Less common forms of treatment for more severe cases of shin splints include extracorporeal shockwave therapy (ESWT) and surgery.[19] Surgery is only performed in extreme cases where more conservative options have been tried for at least a year.[20] However, surgery does not guarantee 100% recovery.

EpidemiologyEdit

Risk factors for developing shin splints include:

  • Excessive pronation at subtalar joint[2]
  • Excessively tight calf muscles (which can cause excessive pronation)[21]
  • Engaging the medial shin muscle in excessive amounts of eccentric muscle activity[2]
  • Undertaking high-impact exercises on hard, noncompliant surfaces (ex: running on asphalt or concrete)[2]
  • Smoking and low fitness level[22]

While medial tibial stress syndrome is the most common form of shin splints, compartment syndrome and stress fractures are also common forms of shin splints. Females are 1.5 to 3.5 times more likely to progress to stress fractures from shin splints.[2][5][23] This is due in part to females having a higher incidence of diminished bone density and osteoporosis.

ReferencesEdit

  1. ^ "Shin Splints-OrthoInfo – AAOS".
  2. ^ a b c d e f g Yates, B.; White, S. (2004). "The incidence and risk factors in the development of medial tibial stress syndrome among naval recruits". American Journal of Sports Medicine. 32 (3): 772–780. doi:10.1177/0095399703258776. PMID 15090396.
  3. ^ Clement, D. B.; Taunton, J. E.; Smart, G. W.; McNicol, K. L. (1981). "A Survey of Overuse Running Injuries". The Physician and Sportsmedicine. 9 (5): 47–58. doi:10.1080/00913847.1981.11711077. PMID 27453020.
  4. ^ Cox, Jay S.; Lenz, Heinz W. (1984). "Women Midshipmen in Sports". The American Journal of Sports Medicine. 12 (3): 241–243. doi:10.1177/036354658401200315. PMID 6742310.
  5. ^ a b Bennett, Jason E.; Reinking, Mark F.; Pluemer, Bridget; Pentel, Adam; Seaton, Marcus; Killian, Clyde (2001). "Factors Contributing to the Development of Medial Tibial Stress Syndrome in High School Runners". Journal of Orthopaedic & Sports Physical Therapy. 31 (9): 504–510. doi:10.2519/jospt.2001.31.9.504. PMID 11570734.
  6. ^ Taunton, J.E.; McKenzie, D.C.; Clement, D.B. (1988). "The Role of Biomechanics in the Epidemiology of Injuries". Sports Medicine. 6 (2): 107–120. doi:10.2165/00007256-198806020-00005. PMID 3062731.
  7. ^ Almeida, Sandra A.; Trone, Daniel W.; Leone, Denise M.; Shaffer, Richard A.; Patheal, Sherry L.; Long, KEN (1999). "Gender differences in musculoskeletal injury rates: A function of symptom reporting?". Medicine & Science in Sports & Exercise. 31 (12): 1807. doi:10.1097/00005768-199912000-00017.
  8. ^ a b Sharma, J.; Golby, J.; Greeves, J.; Spears, I. (2011). "Biomechanical and lifestyle risk factors for medial tibial stress syndrome in army recruits: A prospective study". Gait & Posture. 33 (3): 361–365. doi:10.1016/j.gaitpost.2010.12.002. PMID 21247766.
  9. ^ Carr, K.; Sevetson, E.; Aukerman, D. (2008). "Clinical inquiries. How can you help athletes prevent and treat shin splints?". The Journal of Family Practice. 57 (6): 406–8. PMID 18544325.
  10. ^ Edwards, Peter H.; Wright, Michelle L.; Hartman, Jodi F. (2005). "A Practical Approach for the Differential Diagnosis of Chronic Leg Pain in the Athlete". The American Journal of Sports Medicine. 33 (8): 1241–1249. doi:10.1177/0363546505278305. PMID 16061959.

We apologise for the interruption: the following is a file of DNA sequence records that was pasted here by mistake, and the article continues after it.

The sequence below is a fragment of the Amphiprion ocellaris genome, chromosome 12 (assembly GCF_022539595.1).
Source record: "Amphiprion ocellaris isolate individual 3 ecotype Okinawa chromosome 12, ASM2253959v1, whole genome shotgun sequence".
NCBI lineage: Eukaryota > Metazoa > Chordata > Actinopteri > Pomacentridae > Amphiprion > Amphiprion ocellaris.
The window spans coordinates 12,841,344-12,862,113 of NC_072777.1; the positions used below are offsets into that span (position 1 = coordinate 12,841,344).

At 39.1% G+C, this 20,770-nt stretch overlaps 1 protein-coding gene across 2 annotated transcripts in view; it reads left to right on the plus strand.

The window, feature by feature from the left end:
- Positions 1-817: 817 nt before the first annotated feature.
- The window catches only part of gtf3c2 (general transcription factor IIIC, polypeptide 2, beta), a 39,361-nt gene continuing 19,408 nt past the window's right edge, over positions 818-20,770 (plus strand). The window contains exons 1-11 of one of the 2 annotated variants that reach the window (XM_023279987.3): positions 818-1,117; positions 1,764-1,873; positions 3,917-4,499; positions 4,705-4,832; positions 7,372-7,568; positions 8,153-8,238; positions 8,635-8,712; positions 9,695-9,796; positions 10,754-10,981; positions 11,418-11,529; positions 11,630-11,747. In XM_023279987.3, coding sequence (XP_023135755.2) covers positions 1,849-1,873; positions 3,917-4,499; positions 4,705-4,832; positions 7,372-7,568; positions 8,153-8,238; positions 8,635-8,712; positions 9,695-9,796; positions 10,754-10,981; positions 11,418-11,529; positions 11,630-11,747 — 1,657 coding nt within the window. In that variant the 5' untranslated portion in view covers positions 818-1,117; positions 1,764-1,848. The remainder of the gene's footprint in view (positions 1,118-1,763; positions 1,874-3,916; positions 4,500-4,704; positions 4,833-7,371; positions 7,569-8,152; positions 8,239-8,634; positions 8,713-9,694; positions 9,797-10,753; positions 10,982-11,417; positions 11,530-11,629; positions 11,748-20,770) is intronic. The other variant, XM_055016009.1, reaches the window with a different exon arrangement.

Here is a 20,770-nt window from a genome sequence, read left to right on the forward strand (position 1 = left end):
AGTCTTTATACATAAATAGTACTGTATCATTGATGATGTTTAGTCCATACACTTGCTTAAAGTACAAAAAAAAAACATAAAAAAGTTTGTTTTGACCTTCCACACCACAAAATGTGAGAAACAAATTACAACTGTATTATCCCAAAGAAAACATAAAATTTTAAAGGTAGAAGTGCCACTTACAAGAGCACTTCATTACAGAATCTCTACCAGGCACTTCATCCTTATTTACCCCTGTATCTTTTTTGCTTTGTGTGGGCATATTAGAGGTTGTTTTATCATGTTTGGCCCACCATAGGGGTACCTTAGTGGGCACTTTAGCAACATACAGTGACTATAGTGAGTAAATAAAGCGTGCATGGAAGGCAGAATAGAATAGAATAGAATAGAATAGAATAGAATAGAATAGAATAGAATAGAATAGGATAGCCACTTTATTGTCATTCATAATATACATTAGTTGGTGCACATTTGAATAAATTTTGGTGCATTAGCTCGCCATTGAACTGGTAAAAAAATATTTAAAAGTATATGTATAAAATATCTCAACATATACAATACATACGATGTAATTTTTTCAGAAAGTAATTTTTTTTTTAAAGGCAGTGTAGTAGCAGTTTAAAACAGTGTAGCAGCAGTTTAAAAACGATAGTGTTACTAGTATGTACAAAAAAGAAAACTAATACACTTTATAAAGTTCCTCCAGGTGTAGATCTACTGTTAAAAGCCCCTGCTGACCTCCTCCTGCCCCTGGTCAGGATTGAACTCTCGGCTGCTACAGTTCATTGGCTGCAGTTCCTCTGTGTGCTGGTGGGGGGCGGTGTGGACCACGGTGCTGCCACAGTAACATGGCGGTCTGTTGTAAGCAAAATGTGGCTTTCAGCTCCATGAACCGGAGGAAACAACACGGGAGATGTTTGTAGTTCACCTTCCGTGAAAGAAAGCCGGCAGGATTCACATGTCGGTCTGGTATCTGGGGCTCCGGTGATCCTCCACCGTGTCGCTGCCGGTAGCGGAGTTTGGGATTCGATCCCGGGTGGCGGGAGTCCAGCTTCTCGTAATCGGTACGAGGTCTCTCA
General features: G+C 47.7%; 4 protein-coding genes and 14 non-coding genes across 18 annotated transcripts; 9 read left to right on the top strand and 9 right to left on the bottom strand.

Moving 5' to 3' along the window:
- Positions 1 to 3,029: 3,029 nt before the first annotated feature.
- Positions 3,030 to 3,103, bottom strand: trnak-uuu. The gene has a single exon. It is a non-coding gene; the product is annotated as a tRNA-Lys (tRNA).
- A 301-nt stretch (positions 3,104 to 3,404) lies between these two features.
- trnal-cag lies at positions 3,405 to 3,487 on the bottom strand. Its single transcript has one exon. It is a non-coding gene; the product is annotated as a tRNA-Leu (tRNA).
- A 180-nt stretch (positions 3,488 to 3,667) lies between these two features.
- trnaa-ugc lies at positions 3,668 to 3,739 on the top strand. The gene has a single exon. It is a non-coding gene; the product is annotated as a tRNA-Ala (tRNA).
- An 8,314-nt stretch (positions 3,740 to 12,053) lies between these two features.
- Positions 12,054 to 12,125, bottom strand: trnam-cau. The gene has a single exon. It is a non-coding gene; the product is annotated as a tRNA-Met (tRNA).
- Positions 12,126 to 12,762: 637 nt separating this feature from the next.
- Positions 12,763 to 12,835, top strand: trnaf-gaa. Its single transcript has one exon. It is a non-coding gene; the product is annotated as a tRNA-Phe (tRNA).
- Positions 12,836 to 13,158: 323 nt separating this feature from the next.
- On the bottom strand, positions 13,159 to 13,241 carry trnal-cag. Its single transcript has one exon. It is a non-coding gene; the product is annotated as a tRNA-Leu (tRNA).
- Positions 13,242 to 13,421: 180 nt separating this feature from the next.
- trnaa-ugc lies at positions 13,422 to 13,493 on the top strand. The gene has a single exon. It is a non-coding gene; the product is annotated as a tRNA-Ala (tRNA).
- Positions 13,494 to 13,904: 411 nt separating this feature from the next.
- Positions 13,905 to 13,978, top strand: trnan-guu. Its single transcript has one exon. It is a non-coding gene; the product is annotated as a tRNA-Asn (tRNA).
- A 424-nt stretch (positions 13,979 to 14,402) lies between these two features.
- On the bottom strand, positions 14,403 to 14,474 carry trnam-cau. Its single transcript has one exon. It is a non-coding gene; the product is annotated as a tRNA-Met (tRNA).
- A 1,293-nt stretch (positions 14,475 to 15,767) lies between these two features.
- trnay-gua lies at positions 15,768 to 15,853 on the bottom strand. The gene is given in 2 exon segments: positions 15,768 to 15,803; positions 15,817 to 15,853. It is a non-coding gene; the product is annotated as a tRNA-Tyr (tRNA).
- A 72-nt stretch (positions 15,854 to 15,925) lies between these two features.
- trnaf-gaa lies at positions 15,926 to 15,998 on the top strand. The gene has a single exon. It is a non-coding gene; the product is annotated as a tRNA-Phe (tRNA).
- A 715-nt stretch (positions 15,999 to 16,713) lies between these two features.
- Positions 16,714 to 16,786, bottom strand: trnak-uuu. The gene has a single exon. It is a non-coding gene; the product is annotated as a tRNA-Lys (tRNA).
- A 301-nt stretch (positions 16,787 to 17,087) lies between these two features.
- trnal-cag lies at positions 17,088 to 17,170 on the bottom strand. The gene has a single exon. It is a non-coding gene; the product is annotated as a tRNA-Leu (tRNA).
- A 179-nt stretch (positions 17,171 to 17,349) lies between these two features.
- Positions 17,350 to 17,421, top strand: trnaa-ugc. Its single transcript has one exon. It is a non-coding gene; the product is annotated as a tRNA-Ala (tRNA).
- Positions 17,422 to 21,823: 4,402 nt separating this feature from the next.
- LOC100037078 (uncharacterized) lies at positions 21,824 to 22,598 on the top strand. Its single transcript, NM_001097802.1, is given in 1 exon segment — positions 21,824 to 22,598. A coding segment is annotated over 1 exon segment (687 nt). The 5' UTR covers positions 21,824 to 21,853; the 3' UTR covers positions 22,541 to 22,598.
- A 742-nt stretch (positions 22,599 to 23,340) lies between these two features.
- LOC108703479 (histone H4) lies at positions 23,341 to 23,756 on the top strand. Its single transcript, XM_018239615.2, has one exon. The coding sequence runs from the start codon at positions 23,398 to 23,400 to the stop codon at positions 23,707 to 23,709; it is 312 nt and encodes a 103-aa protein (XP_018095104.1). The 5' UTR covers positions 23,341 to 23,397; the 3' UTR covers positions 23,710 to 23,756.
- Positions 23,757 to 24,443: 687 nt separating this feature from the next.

11. ^ Sommer, Hillel M.; Vallentyne, Stephen W. (1995). "Effect of foot posture on the incidence of medial tibial stress syndrome". Medicine & Science in Sports & Exercise. 27 (6): 800–804. doi:10.1249/00005768-199506000-00002.
  12. ^ a b Craig, Debbie I. (2008). "Medial Tibial Stress Syndrome: Evidence-Based Prevention". Journal of Athletic Training. 43 (3): 316–318. doi:10.4085/1062-6050-43.3.316. PMC 2386425. PMID 18523568.
  13. ^ a b c d Galbraith, R. Michael; Lavallee, Mark E. (2009-10-07). "Medial tibial stress syndrome: conservative treatment options". Current Reviews in Musculoskeletal Medicine. 2 (3): 127–133. doi:10.1007/s12178-009-9055-6. ISSN 1935-973X. PMC 2848339. PMID 19809896.
  14. ^ Lobby, Mackenzie (9 September 2014). "Running 101: How To Select The Best Pair Of Running Shoes". Competitor.com.
  15. ^ a b "Shin Splints Symptoms, Treatment, Recovery, and Prevention". WebMD.
  16. ^ a b c Moen, M.; Tol, J.; Weir, A.; Steunebrink, M.; De Winter, T. (2009). "Medial tibial stress syndrome: a critical review". Sports Med. 39 (7): 524–544. doi:10.2165/00007256-200939070-00002. PMID 19530750.
  17. ^ Tweed, J. L.; Avil, S. J.; Campbell, J. A.; Barnes, M. R. (2008). "Etiologic factors in the development of medial tibial stress syndrome: A review of the literature". Journal of the American Podiatric Medical Association. 98 (2): 107–11. PMID 18347118.
  18. ^ Loudon, Janice K.; Dolphino, Martin R. (2010). "Use of Foot Orthoses and Calf Stretching for Individuals with Medial Tibial Stress Syndrome". Foot & Ankle Specialist. 3 (1): 15–20. doi:10.1177/1938640009355659. PMID 20400435.
  19. ^ Rompe, Jan D.; Cacchio, Angelo; Furia, John P.; Maffulli, Nicola (2010). "Low-Energy Extracorporeal Shock Wave Therapy as a Treatment for Medial Tibial Stress Syndrome". The American Journal of Sports Medicine. 38 (1): 125–132. doi:10.1177/0363546509343804. PMID 19776340.
  20. ^ Yates, BEN; Allen, Mike J.; Barnes, Mike R. (2003). "Outcome of Surgical Treatment of Medial Tibial Stress Syndrome". The Journal of Bone and Joint Surgery. American Volume. 85 (10): 1974–1980. doi:10.2106/00004623-200310000-00017.
  21. ^ Brukner, Peter (2000). "Exercise-related lower leg pain: An overview". Medicine & Science in Sports & Exercise. 32: S1–S3. doi:10.1249/00005768-200003001-00001.
  22. ^ Sharma, J., Spears, I., Golby, J., Rennie, P., (2009). Medial tibial stress syndrome. 31(1) 45–46
  23. ^ Haycock, C. E. (1976). "Susceptibility of women athletes to injury. Myths vs reality". JAMA: The Journal of the American Medical Association. 236 (2): 163–165. doi:10.1001/jama.236.2.163.

Further readingEdit